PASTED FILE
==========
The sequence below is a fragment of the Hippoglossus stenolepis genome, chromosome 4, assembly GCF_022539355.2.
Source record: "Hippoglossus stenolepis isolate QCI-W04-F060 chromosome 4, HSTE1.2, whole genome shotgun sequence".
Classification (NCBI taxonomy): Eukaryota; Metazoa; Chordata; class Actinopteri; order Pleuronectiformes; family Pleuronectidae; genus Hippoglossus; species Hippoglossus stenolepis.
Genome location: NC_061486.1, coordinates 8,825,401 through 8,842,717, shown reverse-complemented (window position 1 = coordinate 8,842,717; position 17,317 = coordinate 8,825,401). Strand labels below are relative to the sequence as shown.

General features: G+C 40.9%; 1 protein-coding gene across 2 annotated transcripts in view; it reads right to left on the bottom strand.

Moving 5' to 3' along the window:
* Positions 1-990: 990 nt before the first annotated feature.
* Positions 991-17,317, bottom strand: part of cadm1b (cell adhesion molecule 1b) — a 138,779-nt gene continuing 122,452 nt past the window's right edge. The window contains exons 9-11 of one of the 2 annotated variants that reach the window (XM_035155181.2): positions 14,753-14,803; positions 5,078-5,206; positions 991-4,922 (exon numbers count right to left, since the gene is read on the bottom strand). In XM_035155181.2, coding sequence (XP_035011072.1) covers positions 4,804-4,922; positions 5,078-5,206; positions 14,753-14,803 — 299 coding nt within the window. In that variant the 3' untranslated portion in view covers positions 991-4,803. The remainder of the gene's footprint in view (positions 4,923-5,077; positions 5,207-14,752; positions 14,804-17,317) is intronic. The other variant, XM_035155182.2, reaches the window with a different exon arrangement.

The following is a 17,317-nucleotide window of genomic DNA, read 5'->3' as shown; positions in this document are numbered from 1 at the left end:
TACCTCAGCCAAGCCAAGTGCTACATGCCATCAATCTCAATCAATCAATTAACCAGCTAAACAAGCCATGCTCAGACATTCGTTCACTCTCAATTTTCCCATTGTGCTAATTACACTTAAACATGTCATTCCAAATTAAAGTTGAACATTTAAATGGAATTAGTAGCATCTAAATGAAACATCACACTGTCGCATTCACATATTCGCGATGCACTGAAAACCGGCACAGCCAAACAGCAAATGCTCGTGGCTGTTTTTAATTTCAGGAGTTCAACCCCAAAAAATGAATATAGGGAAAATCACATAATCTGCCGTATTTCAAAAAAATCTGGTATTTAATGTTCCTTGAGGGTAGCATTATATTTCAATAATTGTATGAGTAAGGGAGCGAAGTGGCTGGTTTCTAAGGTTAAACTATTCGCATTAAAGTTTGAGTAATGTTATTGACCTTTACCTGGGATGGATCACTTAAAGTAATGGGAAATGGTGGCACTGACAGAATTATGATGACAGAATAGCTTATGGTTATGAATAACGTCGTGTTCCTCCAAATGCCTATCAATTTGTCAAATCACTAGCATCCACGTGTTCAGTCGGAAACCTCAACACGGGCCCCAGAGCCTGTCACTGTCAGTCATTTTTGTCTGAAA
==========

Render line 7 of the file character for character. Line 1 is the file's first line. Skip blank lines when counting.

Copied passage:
* Positions 1-990: 990 nt before the first annotated feature.